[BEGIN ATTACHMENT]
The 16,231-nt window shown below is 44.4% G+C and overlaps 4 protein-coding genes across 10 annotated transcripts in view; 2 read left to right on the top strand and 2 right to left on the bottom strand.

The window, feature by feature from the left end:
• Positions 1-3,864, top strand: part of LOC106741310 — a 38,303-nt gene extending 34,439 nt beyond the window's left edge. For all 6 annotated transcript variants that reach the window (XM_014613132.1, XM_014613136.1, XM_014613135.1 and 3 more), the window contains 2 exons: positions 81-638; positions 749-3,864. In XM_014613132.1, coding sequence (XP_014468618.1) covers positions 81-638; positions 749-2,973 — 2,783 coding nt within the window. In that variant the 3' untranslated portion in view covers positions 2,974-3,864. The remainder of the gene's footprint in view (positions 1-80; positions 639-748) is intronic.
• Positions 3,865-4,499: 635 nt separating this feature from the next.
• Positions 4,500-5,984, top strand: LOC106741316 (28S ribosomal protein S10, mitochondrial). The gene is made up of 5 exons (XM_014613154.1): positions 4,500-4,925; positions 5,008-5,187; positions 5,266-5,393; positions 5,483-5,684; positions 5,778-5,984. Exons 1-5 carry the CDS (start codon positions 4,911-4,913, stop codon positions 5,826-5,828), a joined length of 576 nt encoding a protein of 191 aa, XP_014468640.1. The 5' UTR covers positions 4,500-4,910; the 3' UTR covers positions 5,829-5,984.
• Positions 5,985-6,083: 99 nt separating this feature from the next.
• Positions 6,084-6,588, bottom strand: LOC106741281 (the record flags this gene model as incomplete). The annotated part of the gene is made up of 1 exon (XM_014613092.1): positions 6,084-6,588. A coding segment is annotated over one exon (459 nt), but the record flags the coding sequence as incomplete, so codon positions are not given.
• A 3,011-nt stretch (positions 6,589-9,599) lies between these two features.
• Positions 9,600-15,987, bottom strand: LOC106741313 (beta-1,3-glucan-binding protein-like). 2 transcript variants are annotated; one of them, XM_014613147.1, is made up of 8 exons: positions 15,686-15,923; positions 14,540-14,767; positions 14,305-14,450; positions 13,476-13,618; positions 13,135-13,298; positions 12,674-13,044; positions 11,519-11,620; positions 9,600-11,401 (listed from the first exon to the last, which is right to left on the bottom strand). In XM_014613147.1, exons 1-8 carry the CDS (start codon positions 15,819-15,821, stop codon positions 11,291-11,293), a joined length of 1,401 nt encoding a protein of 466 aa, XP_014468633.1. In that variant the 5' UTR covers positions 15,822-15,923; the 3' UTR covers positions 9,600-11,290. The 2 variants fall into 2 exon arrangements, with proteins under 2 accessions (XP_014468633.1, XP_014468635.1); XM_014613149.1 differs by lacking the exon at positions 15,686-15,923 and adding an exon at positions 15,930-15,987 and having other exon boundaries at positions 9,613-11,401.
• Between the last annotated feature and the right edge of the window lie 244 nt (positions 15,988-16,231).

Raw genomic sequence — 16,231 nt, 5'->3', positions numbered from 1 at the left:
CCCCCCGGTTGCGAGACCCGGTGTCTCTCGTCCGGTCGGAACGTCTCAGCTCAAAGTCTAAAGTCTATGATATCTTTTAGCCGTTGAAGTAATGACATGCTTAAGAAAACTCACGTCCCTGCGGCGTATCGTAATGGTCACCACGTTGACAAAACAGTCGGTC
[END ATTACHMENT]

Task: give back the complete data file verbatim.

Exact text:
The 16,231-nt window shown below is 44.4% G+C and overlaps 4 protein-coding genes across 10 annotated transcripts in view; 2 read left to right on the top strand and 2 right to left on the bottom strand.

The window, feature by feature from the left end:
• Positions 1-3,864, top strand: part of LOC106741310 — a 38,303-nt gene extending 34,439 nt beyond the window's left edge. For all 6 annotated transcript variants that reach the window (XM_014613132.1, XM_014613136.1, XM_014613135.1 and 3 more), the window contains 2 exons: positions 81-638; positions 749-3,864. In XM_014613132.1, coding sequence (XP_014468618.1) covers positions 81-638; positions 749-2,973 — 2,783 coding nt within the window. In that variant the 3' untranslated portion in view covers positions 2,974-3,864. The remainder of the gene's footprint in view (positions 1-80; positions 639-748) is intronic.
• Positions 3,865-4,499: 635 nt separating this feature from the next.
• Positions 4,500-5,984, top strand: LOC106741316 (28S ribosomal protein S10, mitochondrial). The gene is made up of 5 exons (XM_014613154.1): positions 4,500-4,925; positions 5,008-5,187; positions 5,266-5,393; positions 5,483-5,684; positions 5,778-5,984. Exons 1-5 carry the CDS (start codon positions 4,911-4,913, stop codon positions 5,826-5,828), a joined length of 576 nt encoding a protein of 191 aa, XP_014468640.1. The 5' UTR covers positions 4,500-4,910; the 3' UTR covers positions 5,829-5,984.
• Positions 5,985-6,083: 99 nt separating this feature from the next.
• Positions 6,084-6,588, bottom strand: LOC106741281 (the record flags this gene model as incomplete). The annotated part of the gene is made up of 1 exon (XM_014613092.1): positions 6,084-6,588. A coding segment is annotated over one exon (459 nt), but the record flags the coding sequence as incomplete, so codon positions are not given.
• A 3,011-nt stretch (positions 6,589-9,599) lies between these two features.
• Positions 9,600-15,987, bottom strand: LOC106741313 (beta-1,3-glucan-binding protein-like). 2 transcript variants are annotated; one of them, XM_014613147.1, is made up of 8 exons: positions 15,686-15,923; positions 14,540-14,767; positions 14,305-14,450; positions 13,476-13,618; positions 13,135-13,298; positions 12,674-13,044; positions 11,519-11,620; positions 9,600-11,401 (listed from the first exon to the last, which is right to left on the bottom strand). In XM_014613147.1, exons 1-8 carry the CDS (start codon positions 15,819-15,821, stop codon positions 11,291-11,293), a joined length of 1,401 nt encoding a protein of 466 aa, XP_014468633.1. In that variant the 5' UTR covers positions 15,822-15,923; the 3' UTR covers positions 9,600-11,290. The 2 variants fall into 2 exon arrangements, with proteins under 2 accessions (XP_014468633.1, XP_014468635.1); XM_014613149.1 differs by lacking the exon at positions 15,686-15,923 and adding an exon at positions 15,930-15,987 and having other exon boundaries at positions 9,613-11,401.
• Between the last annotated feature and the right edge of the window lie 244 nt (positions 15,988-16,231).

Raw genomic sequence — 16,231 nt, 5'->3', positions numbered from 1 at the left:
CCCCCCGGTTGCGAGACCCGGTGTCTCTCGTCCGGTCGGAACGTCTCAGCTCAAAGTCTAAAGTCTATGATATCTTTTAGCCGTTGAAGTAATGACATGCTTAAGAAAACTCACGTCCCTGCGGCGTATCGTAATGGTCACCACGTTGACAAAACAGTCGGTC